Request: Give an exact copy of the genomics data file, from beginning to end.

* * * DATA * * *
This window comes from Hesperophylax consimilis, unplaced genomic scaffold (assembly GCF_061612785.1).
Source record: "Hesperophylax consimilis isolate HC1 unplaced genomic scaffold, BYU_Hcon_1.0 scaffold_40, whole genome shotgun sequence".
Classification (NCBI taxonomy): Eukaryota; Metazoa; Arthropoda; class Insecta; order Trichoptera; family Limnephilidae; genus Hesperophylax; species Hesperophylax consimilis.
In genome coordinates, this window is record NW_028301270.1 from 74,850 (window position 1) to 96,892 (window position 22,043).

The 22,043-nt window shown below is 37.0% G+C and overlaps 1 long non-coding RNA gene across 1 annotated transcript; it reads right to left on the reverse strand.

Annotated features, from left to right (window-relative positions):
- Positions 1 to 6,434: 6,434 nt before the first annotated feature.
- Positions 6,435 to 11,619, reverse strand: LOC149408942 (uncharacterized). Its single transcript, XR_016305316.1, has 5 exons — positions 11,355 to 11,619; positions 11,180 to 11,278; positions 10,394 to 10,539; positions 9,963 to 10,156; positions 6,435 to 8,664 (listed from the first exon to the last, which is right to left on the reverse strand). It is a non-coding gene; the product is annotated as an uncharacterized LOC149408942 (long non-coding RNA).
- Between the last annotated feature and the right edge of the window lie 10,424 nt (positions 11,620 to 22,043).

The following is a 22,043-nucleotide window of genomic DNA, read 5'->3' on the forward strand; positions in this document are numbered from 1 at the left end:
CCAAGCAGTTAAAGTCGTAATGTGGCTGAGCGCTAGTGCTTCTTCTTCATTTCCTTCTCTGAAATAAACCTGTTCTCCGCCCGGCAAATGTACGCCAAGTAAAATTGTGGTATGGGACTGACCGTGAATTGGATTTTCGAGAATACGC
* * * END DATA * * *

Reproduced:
This window comes from Hesperophylax consimilis, unplaced genomic scaffold (assembly GCF_061612785.1).
Source record: "Hesperophylax consimilis isolate HC1 unplaced genomic scaffold, BYU_Hcon_1.0 scaffold_40, whole genome shotgun sequence".
Classification (NCBI taxonomy): Eukaryota; Metazoa; Arthropoda; class Insecta; order Trichoptera; family Limnephilidae; genus Hesperophylax; species Hesperophylax consimilis.
In genome coordinates, this window is record NW_028301270.1 from 74,850 (window position 1) to 96,892 (window position 22,043).

The 22,043-nt window shown below is 37.0% G+C and overlaps 1 long non-coding RNA gene across 1 annotated transcript; it reads right to left on the reverse strand.

Annotated features, from left to right (window-relative positions):
- Positions 1 to 6,434: 6,434 nt before the first annotated feature.
- Positions 6,435 to 11,619, reverse strand: LOC149408942 (uncharacterized). Its single transcript, XR_016305316.1, has 5 exons — positions 11,355 to 11,619; positions 11,180 to 11,278; positions 10,394 to 10,539; positions 9,963 to 10,156; positions 6,435 to 8,664 (listed from the first exon to the last, which is right to left on the reverse strand). It is a non-coding gene; the product is annotated as an uncharacterized LOC149408942 (long non-coding RNA).
- Between the last annotated feature and the right edge of the window lie 10,424 nt (positions 11,620 to 22,043).

The following is a 22,043-nucleotide window of genomic DNA, read 5'->3' on the forward strand; positions in this document are numbered from 1 at the left end:
CCAAGCAGTTAAAGTCGTAATGTGGCTGAGCGCTAGTGCTTCTTCTTCATTTCCTTCTCTGAAATAAACCTGTTCTCCGCCCGGCAAATGTACGCCAAGTAAAATTGTGGTATGGGACTGACCGTGAATTGGATTTTCGAGAATACGC